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Political Interests of Antony and Cleopatra

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The politics in Antony and Cleopatra are motivated by both personal motivations and political play. Each protagonist has a distinctive personality which acts as a catalyst to political turmoil which will inevitably surface, motivated by historically accurate issues existing between the characters.

The issues caused by Antony and Cleopatra’s relationship are the most significant contributor to the politics within the play. Based on an issue and not on a personality, the destructive relationship which puts the stability of Rome into a state of jeopardy poses an alternative view to that of the question- however Antony’s personality acts as a catalyst to these issues, and in that sense, supports the question. Critic Papio claims Cleopatra ‘possessed and ensnared Antony with her charms’- whether or not this was a genuine move or one politically motivated is debateable, but the undeniable response was absolute infatuation- with Antony, now being described as: ‘The triple pillar of the world transformed / Into a strumpet’s fool’ within the antithesis voiced by Philo. The use of the word ‘strumpet’ consolidates the discontent felt between Antony’s peers towards this newfound player in the game of power politics. Additionally, the use of the phrase ‘triple pillar’ highlights Antony’s presence in the triumvirate; elevating his status and high birth, acting as a tragic convention. Antony soon breaks the equilibrium between relationship and ‘business’, by neglecting his prior sole commitment to Rome, to focus on Cleopatra. The antithesis spoken by Antony, ‘I will to Egypt. / And though I make this marriage for my peace, / I’ th’ East my pleasure lies.’ demonstrates this. The clear parallel between ‘peace’ and ‘pleasure’ portrays the decision he’s making to abandon his duties, and emphasizes his hamartia, which culminates itself as Cleopatra. His clear infatuation with Cleopatra alongside his self indulgent attitude causes him to make brash, self destructive decisions which contribute to and fuel the politics in Antony and Cleopatra. His decision to return to Egypt over remaining in Rome, to abandon his peace motivated marriage to Octavia to be with Cleopatra, and his choice to fight Caesar at sea to prevent his declination from bruising his ego are examples of events which contribute to the politics in the play. Antony confidently claims ‘We will fight with him by sea’. Upon Candidius asking: ‘Why will my Lord do so?’ Antony confirms it is indeed his inability to lose face which is the motivation for this political advancement, as he states: ‘for that he dares us to’. This tragic convention conveys the flaw in Antony’s personality- a technique which is common in Shakespeare’s work, as paralleled by Macbeth’s anxiety which leads to his demise. Antony and Cleopatra’s marriage causes politically motivated feuds, and acts as the most significant contributor to the main tension within the play. However, as proved, Antony’s personality and actions are also a key factor in the politics which arise.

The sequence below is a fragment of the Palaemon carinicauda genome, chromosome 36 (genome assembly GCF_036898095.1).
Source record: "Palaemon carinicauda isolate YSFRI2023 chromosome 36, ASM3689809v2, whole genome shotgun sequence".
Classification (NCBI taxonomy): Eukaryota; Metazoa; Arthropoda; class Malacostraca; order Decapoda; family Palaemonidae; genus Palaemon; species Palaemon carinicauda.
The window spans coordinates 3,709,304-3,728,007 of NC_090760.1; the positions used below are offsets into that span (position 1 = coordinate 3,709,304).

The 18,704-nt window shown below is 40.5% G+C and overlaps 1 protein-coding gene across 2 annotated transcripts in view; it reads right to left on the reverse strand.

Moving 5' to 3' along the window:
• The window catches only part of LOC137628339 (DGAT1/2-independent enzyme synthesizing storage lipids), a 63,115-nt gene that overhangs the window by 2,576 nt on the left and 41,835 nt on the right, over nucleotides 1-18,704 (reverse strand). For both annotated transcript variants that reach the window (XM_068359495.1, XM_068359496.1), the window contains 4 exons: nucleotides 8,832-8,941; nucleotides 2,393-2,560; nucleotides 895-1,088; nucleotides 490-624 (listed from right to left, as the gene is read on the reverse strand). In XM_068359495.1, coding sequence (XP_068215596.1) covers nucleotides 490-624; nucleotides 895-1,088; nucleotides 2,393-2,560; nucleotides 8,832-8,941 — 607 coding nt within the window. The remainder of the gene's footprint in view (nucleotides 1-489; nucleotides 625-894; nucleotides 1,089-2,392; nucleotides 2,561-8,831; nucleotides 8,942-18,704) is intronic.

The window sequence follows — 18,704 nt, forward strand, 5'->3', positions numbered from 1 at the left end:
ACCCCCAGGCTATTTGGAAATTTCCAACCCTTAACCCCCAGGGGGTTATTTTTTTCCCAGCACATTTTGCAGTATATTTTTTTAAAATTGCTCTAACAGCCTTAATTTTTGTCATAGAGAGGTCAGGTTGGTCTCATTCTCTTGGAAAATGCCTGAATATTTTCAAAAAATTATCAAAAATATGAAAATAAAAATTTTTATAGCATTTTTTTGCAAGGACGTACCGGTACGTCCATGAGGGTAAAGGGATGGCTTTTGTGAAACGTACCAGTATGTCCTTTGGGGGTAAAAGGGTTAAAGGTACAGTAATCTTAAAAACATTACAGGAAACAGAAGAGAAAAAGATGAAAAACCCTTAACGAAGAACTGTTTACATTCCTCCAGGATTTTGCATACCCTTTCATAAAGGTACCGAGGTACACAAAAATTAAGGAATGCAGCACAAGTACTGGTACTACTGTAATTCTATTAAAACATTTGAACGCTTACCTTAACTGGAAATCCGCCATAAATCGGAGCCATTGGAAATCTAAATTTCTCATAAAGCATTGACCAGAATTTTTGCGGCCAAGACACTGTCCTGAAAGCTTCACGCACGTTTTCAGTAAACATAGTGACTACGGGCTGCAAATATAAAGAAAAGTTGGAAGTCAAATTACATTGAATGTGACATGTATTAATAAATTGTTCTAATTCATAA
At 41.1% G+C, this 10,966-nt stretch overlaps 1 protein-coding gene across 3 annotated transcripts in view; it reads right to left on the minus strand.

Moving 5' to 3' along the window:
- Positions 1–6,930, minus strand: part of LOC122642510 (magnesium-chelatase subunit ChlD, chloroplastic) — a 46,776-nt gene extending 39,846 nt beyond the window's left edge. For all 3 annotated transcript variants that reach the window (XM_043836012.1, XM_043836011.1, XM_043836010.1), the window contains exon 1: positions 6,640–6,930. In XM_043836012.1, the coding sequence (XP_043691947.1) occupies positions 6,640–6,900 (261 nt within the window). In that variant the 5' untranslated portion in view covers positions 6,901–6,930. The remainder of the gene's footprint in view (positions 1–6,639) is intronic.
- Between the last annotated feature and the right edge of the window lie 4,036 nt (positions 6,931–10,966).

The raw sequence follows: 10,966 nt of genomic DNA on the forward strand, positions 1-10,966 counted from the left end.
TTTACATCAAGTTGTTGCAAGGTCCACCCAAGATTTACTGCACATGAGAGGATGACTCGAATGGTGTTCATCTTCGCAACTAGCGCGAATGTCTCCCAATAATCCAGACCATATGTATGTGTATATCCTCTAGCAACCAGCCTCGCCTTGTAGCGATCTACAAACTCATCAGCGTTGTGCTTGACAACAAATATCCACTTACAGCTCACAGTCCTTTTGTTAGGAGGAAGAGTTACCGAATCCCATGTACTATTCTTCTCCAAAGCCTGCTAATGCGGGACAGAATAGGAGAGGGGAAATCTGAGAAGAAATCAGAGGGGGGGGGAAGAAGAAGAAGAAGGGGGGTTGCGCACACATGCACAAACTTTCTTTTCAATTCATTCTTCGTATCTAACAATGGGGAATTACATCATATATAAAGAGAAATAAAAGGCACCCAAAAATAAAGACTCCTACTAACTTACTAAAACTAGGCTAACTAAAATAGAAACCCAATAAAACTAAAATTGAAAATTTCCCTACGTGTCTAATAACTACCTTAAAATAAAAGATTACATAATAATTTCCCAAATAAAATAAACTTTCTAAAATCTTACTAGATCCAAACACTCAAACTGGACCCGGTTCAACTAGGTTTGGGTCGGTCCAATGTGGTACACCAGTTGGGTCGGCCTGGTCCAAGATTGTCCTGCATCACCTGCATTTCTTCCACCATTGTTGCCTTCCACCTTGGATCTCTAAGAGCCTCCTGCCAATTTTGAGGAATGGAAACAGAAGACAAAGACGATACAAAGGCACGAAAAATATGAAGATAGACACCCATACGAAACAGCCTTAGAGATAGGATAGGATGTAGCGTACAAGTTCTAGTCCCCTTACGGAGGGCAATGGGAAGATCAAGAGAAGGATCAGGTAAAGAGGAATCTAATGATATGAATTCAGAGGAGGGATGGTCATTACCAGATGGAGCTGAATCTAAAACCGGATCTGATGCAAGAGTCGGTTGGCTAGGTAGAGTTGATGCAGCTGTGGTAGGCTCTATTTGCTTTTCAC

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Cleopatra’s personality is a key motivation behind the politics in Antony and Cleopatra. The way in which she sporadically chooses to both entertain and drop Antony causes friction and turmoil which contributes highly to the political problems which arise. Cleopatra flaunts the power she holds over Antony, asking him ‘if it indeed be love, tell me how much…’, a question which ironically, she knows the answer to. Upon his declaration of his love knowing no bounds, Cleopatra hastily shuts him down, sending a message to the bystanders- and Antony himself- that she’s in charge; stating, ‘I’ll set a born how far to be beloved’. This idea of Cleopatra adopting the more masculine role is continued throughout the play. In a myth told by Lucretius, Mars is vanquished by love, and lies unarmed in Venus’ lap and is wooed to peace. This tale of Gods is paralleled in Cleopatra’s description of her night with Antony: ‘I drunk him to his bed; / Then put my tires and mantles on him, whilst / I wore his sword Philippan’. The imagery of role switching illustrates an idea of Cleopatra being the more dominant figure- demonstrated further by the phallic imagery of ‘sword Philippan’. Antony’s submissiveness to this show of masculinity portrays his content with the relationship, unphased by this demotion. On the other hand, his subjects are growing increasingly irate at the demotion, referring to him as a ‘strumpet’s fool’ and stating ‘Antony only, that would make his will / Lord of his reason’ [Only Antony was at fault. / He put his desire in charge of his reason]- and even causing a minority of his supporters to turn against him. The parallel phrasing of desire and reason draws close comparison to the motivations behind Antony’s actions. It’s clear Cleopatra’s charms have ‘driven Antony mad, and distracted him from his duties and responsibilities’ (Sarah M. Deats) creating turmoil and consequent politics.

Creating characters whose personalities are hard to predict and whose actions are sporadic, Shakespeare keeps a thin line between politics being created by both actual issues, and by personalities. The delicate equilibrium is consequently shifting, creating controversy and suspension within the audience. This tension is supported through Bains critical idea, which states that, ‘Cleopatra is a dedicated contriver and performer of shows- so much so that we are never sure how to take her’.


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